Retro Friday is a weekly meme hosted by Angie @ Angieville and focuses on reviewing books from the past. This can be an old favorite, an under-the-radar book you think deserves more attention, something woefully out of print, etc.
Author: Terry Pratchett
Source: A much loved, battered paperback that I keep with me always.
There are some books that are nearly impossible to talk about. The silence that follows the reading of such books isn’t because they are bad books, or even worse, books that you feel nothing for, so in turn you have nothing to say. It’s quite the opposite in fact. There are books, that once read, are no longer just paper between, er- thicker paper. They become something else entirely. These books seek out the little empty places in your soul, places you don’t even know exist because they’ve never had anything fill them that you would miss if they were to up and leave it vacant. These books slide right into those little empty soul pockets, settle and suddenly, just like that, there’s a little more you. They become…books that move in. It makes them difficult books to talk about because, well, not many of us can accurately and eloquently express who we are. There in lies the problem. You can no longer make a distinction between yourself and the book.
Small Gods is one of those books, so please forgive me as I fumble inexpertly through this post.
It is once again time for an Omnian Prophet to appear. A prophet that will impart to the people the will and commandments of the Great God Om. There’s been a whole slew of prophets and they all amble up to the pulpit, like their prophetic predecessors, and decree a new set of rules that they swear were handed down to them by the Great God “Holy Horns” Om. It’s rather difficult to refute the prophet’s claim when the church fully backs the prophet and his commandments- most often at knife point. The Omnian church prides itself on the efficiency of The Quisition, a division of the church whose responsibility and privilege is to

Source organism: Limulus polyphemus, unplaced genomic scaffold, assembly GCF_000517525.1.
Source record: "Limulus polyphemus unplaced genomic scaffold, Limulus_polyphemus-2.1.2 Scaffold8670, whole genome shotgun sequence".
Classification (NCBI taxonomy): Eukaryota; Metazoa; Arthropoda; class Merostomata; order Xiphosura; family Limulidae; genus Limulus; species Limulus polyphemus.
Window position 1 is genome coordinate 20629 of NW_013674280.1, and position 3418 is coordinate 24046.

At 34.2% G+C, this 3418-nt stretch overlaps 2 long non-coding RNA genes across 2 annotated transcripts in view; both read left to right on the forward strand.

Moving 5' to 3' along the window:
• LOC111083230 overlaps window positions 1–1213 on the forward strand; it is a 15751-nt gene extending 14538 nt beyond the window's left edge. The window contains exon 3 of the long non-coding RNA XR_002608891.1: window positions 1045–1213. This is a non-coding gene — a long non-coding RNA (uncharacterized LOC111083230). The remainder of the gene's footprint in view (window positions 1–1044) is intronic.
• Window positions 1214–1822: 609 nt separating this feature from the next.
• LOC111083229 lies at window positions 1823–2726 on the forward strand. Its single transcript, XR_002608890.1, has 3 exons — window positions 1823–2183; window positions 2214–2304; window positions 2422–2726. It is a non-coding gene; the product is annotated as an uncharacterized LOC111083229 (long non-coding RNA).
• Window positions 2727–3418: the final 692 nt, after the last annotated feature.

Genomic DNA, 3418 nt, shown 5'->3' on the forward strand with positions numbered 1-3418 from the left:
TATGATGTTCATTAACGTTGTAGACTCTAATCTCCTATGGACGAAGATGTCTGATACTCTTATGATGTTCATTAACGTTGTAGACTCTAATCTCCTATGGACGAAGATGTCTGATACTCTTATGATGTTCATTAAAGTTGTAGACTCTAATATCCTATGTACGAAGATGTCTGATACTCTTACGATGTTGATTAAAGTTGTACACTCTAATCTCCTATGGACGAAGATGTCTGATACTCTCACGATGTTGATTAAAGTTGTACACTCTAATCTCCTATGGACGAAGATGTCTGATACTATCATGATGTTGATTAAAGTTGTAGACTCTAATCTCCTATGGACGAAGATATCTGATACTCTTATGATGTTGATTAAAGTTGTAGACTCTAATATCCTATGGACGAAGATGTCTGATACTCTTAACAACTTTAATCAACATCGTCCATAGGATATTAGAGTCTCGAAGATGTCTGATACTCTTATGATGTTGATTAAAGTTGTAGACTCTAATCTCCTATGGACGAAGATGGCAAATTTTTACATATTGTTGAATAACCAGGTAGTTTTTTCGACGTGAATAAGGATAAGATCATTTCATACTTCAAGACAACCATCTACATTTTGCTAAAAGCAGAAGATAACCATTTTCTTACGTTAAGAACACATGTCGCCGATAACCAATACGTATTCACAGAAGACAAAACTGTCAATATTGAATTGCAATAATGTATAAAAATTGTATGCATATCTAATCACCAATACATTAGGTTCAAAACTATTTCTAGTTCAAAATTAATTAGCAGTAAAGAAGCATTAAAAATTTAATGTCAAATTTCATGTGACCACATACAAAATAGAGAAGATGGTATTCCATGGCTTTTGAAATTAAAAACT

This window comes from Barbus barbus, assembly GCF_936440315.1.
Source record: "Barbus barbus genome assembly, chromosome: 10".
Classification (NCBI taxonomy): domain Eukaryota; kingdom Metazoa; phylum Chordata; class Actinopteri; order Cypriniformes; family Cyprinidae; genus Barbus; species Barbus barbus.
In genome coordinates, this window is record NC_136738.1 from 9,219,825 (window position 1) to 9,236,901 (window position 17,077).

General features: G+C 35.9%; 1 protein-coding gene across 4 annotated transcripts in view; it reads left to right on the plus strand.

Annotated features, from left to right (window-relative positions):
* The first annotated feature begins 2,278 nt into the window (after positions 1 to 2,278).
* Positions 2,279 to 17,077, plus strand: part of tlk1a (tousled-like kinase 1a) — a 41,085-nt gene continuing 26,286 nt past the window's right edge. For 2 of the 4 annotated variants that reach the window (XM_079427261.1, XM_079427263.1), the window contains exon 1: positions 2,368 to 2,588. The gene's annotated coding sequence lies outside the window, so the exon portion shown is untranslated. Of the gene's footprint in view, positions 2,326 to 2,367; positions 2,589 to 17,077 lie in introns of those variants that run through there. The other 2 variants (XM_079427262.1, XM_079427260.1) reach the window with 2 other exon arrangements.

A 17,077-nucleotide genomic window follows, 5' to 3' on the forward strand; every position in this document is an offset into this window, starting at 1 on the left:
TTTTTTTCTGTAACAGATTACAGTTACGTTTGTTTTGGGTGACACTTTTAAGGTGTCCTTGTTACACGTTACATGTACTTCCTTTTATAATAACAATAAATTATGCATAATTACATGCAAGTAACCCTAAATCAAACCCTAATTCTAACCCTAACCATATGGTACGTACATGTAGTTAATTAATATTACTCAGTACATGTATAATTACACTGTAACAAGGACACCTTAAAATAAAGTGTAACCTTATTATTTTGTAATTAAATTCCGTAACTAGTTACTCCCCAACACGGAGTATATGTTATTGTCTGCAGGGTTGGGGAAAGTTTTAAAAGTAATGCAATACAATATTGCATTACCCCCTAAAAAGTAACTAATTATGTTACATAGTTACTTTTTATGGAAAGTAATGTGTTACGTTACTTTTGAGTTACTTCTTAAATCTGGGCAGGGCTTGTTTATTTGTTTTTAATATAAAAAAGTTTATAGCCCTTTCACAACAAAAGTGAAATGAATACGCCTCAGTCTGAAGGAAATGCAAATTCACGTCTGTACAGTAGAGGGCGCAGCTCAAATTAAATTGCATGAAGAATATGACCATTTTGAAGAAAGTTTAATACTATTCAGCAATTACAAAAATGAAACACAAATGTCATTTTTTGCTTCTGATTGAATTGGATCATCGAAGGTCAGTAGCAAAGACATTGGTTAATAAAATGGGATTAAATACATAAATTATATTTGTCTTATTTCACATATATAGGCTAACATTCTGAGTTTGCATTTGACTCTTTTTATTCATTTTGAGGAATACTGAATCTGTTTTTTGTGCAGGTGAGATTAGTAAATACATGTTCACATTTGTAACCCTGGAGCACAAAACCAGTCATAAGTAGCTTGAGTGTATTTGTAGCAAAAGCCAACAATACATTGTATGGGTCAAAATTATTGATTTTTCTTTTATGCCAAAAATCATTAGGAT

“…they were engaged in religion. You could tell by the knives (it’s not murder if you do it for a god).”
So the Omnians believe. They believe like their lives depend on it. Belief gives Om strength. The more belief, the stronger the God. So it comes as a great surprise to the Great God Om when he wakes up in the body of a mere turtle, with powers equal in size and strength of any small, shelled reptile. This shouldn’t be! He has many believers! Or he did. In his absence, the people haven’t stopped believing, oh no, the Church would never allow that. They believe. They believe in fear.
“Fear is a strange soil. It grows obedience like corn, which grow in straight lines to make weeding easier. But sometimes it grows the potatoes of defiance, which flourish underground.”
I know I’ve talked about this before, but let’s just rehash. Pratchett writes what on the surface appear to be fantasy novels, stories about his made up Discworld and the people in them. And while they have a nice neat fantasy setting, each book is in fact, a very clever little satire on something the human race holds dear or more often than not, something we take for granted. They are a gentle little nudge, an OK of sorts, to question what we are told to believe. This little number does of course, poke fun at religion, one in particular but essentially all of them, and if you aren’t too tightly wound on the subject (and more so if you are) it contains a great deal of wisdom that outlines centuries worth of “what the fuck?” You’ll follow Brutha, Om’s chosen prophet as he faces the harsh realization that simply believing in something doesn’t make it truth and expecting the world to only see things as you and yours do, isn’t going to do much more than get more knives pointed at you. And I liked the little poke at Om, in which he is basically told that if he’s going to be God, and all these people are going to go to the trouble of believing in him (he gets something out of the deal too- he gets to exist) then he has a bit of a responsibility to his people, to uphold his end of the deal.
“It’s hard to explain,” said Brutha. “But I think it’s got something to do with how people should behave… you should do things because they’re right. Not because gods say so. They might say something different another time.”
But anyway. This is one of those books that move in for me. It’s with me always, shapes how I think and feel which in turn affects how I live. This isn’t exactly rare. After all, so many of us have our thoughts and feelings shaped by a book, and the book affects how we live. Just remember, there are lots of different books.